Create Change Co-Coaching (draft publicity material for comments)

Create Change Co-Coaching
(a project of the The Pumping Station)
Participate with 6-8 others in a Studio for a year to become certified as a Co-Coach.

The journeys we undertake in our careers and lives involve risk, open up questions, create more experiences than can be integrated at first sight, and invite personal and professional change. Coaching supports people to address the inevitable anxieties and tensions that arise. Co-coaching brings a spirit of mutuality to our ongoing journeying: while gurus may inspire people to pursue change and facilitators manage behaviors of group members, the processes and activities of co-coaching make room for everyone—coaches included—to be stretched into new learning.

The rationale for training and certification is that an explicit and sustained focus on building your own co-coaching toolbox and plan for practice allows you to take yourself seriously—to develop clarity and confidence to make deep changes in your own work as you become prepared to guide diverse people—yourself included—in ways that often depart markedly from your previous personal and professional development.

The Studio year consists of Collaborative Explorations (CEs) every other month with one-on-one consultations in co-coaching pairs between CEs. CEs are an extension of project-based learning in which participants address a case or scenario, shaping your own directions of inquiry through one hour/week online meetings and investigations and reflection between meetings. The first CE, hosted by the Studio organizer, concerns formulating a prospect (i.e., where you would like to be going) for personal and professional development, building on a structured reflection process undertaken before the Studio starts. Subsequent CE themes are created by participants, who take turns hosting the CEs and assisting the host.

Throughout the year, you refine your prospect. During the final month, you draft your own toolbox of processes and plans for practicing them in the following areas:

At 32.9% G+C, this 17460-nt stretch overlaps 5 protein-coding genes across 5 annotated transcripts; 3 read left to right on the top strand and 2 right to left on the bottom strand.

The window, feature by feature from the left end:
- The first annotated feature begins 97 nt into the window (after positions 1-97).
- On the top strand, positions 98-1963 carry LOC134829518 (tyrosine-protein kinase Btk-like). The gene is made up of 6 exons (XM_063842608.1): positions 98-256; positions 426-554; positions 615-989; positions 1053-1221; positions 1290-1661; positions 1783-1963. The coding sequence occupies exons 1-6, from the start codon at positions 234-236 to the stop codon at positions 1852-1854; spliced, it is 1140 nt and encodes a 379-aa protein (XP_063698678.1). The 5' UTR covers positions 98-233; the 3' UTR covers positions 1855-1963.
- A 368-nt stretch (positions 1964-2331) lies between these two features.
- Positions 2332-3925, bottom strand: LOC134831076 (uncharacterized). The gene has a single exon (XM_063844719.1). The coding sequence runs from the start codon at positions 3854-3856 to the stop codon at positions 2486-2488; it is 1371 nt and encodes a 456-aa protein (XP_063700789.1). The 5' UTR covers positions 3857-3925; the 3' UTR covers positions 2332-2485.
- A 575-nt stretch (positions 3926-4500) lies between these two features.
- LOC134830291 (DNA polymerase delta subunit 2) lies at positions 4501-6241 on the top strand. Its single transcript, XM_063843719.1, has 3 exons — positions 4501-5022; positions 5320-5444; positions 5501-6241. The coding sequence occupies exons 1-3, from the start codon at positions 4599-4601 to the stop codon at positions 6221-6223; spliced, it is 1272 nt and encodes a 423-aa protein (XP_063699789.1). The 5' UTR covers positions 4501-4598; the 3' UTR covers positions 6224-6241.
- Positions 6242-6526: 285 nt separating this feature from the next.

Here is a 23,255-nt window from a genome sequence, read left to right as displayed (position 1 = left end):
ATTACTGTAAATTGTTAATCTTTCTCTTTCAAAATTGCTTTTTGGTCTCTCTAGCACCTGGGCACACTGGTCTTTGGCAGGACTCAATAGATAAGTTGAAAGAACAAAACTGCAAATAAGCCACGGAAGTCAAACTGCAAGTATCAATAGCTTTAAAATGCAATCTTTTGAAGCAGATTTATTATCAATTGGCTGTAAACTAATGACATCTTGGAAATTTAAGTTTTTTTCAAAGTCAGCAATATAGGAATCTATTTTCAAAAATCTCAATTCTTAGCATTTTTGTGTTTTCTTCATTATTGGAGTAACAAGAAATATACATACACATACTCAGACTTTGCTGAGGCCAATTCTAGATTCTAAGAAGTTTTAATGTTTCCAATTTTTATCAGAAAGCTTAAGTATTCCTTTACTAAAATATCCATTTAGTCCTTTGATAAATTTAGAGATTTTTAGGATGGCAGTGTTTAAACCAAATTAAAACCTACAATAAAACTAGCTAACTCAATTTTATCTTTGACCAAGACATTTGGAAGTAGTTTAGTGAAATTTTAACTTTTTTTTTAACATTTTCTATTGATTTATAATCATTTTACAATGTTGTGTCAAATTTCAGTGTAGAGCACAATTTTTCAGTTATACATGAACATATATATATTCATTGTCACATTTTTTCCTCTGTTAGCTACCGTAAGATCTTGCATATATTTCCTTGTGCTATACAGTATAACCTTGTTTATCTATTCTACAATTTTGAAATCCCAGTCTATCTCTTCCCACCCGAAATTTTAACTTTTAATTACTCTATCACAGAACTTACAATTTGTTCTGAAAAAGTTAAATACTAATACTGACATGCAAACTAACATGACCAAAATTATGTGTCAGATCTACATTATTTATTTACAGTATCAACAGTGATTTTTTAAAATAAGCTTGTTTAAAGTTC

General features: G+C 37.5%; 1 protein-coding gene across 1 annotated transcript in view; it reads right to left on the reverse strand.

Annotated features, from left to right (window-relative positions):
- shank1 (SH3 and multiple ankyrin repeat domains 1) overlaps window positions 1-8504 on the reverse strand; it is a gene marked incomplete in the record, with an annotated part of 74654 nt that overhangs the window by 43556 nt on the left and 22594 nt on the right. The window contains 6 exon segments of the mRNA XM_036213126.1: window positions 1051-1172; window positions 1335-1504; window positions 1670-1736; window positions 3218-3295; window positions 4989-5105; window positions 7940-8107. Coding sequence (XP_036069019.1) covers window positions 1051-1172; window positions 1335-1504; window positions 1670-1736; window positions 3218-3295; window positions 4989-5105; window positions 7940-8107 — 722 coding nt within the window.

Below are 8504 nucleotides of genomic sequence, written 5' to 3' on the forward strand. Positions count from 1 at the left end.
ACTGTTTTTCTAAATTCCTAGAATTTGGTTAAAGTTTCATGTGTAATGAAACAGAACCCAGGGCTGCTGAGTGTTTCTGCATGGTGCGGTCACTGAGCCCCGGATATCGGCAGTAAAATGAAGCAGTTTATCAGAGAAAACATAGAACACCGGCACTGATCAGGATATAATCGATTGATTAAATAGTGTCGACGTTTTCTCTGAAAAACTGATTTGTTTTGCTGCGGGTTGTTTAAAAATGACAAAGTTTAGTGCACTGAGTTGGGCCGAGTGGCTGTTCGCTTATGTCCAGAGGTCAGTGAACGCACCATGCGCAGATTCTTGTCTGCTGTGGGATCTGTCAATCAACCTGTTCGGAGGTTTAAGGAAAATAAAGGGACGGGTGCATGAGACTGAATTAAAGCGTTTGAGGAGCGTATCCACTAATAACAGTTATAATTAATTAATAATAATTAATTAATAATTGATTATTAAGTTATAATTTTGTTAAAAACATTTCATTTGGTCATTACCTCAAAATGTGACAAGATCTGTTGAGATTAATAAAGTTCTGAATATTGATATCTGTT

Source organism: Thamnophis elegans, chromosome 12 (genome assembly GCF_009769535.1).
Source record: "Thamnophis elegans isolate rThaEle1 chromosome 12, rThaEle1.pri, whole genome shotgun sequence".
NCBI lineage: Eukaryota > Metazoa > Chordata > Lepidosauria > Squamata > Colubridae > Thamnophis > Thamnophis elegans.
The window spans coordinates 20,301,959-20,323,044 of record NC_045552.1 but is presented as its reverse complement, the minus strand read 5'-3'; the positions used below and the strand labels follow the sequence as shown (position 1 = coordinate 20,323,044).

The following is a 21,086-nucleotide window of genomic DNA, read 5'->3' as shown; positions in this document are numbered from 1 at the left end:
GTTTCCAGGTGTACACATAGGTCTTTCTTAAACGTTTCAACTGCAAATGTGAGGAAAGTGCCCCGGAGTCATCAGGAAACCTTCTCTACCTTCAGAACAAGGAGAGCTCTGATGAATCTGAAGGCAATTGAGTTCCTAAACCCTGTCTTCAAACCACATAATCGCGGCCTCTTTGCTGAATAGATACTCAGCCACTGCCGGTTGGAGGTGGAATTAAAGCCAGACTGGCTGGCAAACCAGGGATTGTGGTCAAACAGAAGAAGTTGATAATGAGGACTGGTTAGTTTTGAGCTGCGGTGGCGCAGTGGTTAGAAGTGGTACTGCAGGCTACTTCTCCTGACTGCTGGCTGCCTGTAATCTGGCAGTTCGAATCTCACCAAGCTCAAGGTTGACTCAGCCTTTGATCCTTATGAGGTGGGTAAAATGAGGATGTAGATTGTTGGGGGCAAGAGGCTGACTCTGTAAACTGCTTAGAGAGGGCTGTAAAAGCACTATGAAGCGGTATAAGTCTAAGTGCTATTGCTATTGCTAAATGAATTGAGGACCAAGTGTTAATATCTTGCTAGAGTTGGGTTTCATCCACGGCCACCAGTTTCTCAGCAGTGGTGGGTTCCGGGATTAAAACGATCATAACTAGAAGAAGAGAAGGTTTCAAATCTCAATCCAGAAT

• Fostering curiosity
• Cultivating collaborators
• Constituency building
• Alternating (between focusing in and opening out, between self-direction and constituency building, between supporting others and supporting oneself, between action and taking stock, between attention to local and multi-layered contexts)
• Co-coaching to further all of the above in relation to your own prospect, including a plan for the first year-long Studio that you would organize once certified.
All of these toolboxes and plans are revised into final versions in light of self-assessment and feedback from others Studio participants until you feel ready to call yourself certified.

One participant reflected at the end of her first Collaborative Exploration:

“I’ve changed. I’ve changed on all levels. On a political level. Work level. Personal level. Professional level. And it has been a positive change… I have an infrastructure in my brain, so I know what I am doing now when I am with people, when I work in groups.”

An appreciation for the initial Studio organizer, Peter Taylor, by a participant of a number of workshops and discussion series in the co-coaching spirit:

“Have you ever made a list of all the people for whom your workshops, your writing, your strategies, your editing, your mentoring and teaching have directly and profoundly impacted that what must be hundreds of folks you got unstuck, inspired, guided and other wise enabled to do the thing they wanted to do?  Damn, dude.  So many.”

The starting date for the CCCC studio is some months away. The provisional prospect for the organizer of the first CCCC Studio, Peter Taylor, would include establishing the CCCC project, with logistics that are sustainable.


About Peter J. Taylor
Peter Taylor teaches and directs programs on critical thinking, reflective practice, and science-in-society at the University of Massachusetts Boston. He studies the complexity of environmental and health sciences in their social context as well as innovation in teaching, group process, and interdisciplinary collaboration (see He is especially interested in conversations with others who are, in diverse ways, "troubled by heterogeneity" (

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